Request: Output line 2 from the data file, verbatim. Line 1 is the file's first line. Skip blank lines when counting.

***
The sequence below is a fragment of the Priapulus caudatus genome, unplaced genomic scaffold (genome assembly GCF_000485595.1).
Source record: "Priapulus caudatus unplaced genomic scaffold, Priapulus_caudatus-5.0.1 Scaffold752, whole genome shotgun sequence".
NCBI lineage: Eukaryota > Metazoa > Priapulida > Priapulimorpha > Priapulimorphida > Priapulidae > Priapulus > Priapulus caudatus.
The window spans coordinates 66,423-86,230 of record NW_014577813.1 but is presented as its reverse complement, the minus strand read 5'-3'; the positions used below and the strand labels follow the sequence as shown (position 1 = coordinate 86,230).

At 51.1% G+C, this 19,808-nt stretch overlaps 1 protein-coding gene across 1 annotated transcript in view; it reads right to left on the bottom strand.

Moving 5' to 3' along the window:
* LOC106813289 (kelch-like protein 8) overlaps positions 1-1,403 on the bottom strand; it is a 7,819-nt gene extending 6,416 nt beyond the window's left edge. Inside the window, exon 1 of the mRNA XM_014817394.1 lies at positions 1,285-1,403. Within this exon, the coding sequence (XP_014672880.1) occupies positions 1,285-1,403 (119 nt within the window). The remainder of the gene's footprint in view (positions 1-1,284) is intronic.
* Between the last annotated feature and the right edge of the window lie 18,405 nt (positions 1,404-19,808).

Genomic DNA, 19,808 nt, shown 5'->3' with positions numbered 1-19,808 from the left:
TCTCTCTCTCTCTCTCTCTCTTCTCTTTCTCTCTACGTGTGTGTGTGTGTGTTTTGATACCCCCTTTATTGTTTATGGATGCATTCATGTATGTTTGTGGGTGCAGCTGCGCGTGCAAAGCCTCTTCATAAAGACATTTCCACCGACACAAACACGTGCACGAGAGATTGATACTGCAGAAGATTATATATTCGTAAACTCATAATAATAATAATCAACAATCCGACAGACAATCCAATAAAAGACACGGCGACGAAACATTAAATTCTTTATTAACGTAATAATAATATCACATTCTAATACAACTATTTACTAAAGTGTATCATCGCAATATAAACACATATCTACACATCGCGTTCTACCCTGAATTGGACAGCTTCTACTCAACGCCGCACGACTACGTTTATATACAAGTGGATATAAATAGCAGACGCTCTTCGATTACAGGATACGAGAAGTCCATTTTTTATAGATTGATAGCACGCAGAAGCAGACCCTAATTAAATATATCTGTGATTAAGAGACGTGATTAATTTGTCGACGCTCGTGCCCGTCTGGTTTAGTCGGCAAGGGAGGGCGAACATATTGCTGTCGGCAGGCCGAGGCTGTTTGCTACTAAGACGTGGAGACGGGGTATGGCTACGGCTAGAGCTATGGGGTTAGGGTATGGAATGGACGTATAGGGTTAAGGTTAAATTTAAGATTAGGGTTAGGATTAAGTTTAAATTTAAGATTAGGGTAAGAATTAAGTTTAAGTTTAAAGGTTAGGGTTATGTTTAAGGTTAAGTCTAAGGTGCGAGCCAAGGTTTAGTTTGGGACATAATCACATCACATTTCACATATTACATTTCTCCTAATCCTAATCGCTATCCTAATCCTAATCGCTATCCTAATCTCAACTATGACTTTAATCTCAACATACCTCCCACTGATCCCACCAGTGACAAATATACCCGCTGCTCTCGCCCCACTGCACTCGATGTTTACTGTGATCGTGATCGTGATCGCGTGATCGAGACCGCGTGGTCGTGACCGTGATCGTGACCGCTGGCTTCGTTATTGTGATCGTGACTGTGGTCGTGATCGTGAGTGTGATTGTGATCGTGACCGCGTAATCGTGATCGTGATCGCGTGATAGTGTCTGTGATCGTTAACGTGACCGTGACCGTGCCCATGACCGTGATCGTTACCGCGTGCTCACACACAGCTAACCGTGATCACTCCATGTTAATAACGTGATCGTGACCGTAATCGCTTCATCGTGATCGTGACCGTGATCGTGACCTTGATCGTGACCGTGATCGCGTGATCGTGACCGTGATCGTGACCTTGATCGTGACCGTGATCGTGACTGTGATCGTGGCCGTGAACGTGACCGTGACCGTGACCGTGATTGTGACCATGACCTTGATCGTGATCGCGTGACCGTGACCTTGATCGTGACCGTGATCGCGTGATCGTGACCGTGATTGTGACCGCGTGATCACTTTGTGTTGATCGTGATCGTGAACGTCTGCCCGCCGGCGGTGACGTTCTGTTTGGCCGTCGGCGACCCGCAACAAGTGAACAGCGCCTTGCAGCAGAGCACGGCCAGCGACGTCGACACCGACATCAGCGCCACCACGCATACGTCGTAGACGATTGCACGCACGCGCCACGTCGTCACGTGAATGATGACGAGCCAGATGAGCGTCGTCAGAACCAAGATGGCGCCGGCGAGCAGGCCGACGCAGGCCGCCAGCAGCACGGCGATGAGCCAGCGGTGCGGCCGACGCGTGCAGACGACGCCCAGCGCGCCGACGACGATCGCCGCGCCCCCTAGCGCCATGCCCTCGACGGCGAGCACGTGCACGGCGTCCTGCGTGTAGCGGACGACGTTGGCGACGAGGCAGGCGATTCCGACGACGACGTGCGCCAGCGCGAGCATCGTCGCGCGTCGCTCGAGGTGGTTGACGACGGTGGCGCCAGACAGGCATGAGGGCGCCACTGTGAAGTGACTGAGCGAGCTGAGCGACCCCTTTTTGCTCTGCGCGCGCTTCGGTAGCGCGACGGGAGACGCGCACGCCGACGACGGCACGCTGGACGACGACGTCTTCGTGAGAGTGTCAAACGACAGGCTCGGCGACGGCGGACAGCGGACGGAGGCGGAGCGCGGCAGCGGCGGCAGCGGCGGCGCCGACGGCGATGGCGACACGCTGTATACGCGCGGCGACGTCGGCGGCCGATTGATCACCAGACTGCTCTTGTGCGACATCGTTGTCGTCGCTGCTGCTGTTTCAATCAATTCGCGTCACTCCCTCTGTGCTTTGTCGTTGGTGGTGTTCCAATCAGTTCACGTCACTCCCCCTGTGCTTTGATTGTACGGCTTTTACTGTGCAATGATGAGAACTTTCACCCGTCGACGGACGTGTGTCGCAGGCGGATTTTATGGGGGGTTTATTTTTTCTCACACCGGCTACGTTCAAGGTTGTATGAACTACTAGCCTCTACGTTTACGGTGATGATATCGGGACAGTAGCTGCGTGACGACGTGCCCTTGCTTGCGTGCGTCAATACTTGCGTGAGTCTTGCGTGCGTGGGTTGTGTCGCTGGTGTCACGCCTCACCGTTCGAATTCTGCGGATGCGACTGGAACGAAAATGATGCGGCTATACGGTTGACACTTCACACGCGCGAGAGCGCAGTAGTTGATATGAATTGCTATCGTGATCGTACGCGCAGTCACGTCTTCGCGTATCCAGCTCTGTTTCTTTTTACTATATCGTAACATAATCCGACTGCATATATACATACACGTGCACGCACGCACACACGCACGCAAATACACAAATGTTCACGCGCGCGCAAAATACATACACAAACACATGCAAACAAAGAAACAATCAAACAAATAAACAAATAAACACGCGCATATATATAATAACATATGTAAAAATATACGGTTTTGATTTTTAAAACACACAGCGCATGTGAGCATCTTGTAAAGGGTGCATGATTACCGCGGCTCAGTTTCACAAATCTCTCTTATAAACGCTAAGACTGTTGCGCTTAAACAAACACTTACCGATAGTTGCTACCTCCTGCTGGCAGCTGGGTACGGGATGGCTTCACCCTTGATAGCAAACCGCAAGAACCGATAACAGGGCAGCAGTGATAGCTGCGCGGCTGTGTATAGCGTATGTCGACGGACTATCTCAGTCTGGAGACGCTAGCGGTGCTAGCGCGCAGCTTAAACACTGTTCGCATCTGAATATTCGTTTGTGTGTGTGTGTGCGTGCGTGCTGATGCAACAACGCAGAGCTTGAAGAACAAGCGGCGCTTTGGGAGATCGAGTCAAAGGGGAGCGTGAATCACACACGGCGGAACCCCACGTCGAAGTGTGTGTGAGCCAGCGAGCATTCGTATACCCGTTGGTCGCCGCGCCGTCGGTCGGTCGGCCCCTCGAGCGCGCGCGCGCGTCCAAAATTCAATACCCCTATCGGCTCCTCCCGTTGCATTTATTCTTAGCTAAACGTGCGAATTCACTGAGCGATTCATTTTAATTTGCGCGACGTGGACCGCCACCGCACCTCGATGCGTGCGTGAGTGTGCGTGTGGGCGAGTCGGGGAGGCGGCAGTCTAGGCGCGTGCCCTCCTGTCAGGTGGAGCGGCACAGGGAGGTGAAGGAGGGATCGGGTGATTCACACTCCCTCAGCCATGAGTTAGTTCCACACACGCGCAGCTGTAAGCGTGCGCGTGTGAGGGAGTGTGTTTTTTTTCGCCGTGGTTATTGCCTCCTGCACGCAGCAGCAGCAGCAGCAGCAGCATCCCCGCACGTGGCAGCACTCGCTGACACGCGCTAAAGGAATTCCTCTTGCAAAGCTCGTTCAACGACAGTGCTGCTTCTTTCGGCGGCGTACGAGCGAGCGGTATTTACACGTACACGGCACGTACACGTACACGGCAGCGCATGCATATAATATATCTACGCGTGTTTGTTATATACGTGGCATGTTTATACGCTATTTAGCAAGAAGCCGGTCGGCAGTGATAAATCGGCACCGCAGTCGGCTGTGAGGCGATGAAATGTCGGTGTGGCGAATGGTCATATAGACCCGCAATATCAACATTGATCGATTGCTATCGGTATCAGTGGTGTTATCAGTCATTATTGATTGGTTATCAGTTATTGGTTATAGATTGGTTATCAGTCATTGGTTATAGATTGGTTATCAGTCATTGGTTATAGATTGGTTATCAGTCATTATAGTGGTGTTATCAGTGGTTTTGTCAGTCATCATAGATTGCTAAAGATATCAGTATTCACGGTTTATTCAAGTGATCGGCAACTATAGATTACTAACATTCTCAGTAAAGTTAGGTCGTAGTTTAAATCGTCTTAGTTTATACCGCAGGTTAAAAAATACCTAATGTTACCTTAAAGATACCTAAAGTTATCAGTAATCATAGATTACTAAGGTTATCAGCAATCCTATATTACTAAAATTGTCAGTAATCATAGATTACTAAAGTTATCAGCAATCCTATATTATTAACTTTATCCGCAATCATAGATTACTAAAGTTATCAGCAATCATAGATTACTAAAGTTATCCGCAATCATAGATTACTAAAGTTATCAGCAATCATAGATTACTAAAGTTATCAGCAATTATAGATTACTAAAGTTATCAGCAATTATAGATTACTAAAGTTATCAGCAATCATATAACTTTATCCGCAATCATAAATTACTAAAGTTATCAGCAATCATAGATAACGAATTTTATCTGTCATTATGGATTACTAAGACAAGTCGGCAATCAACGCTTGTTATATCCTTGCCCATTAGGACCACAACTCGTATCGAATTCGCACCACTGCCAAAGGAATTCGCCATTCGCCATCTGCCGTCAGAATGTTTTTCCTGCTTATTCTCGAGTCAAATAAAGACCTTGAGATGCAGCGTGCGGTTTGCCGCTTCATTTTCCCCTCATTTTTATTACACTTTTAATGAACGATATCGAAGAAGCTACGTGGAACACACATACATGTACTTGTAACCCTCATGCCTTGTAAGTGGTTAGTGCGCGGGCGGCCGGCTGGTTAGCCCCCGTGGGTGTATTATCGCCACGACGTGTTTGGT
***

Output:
Source record: "Priapulus caudatus unplaced genomic scaffold, Priapulus_caudatus-5.0.1 Scaffold752, whole genome shotgun sequence".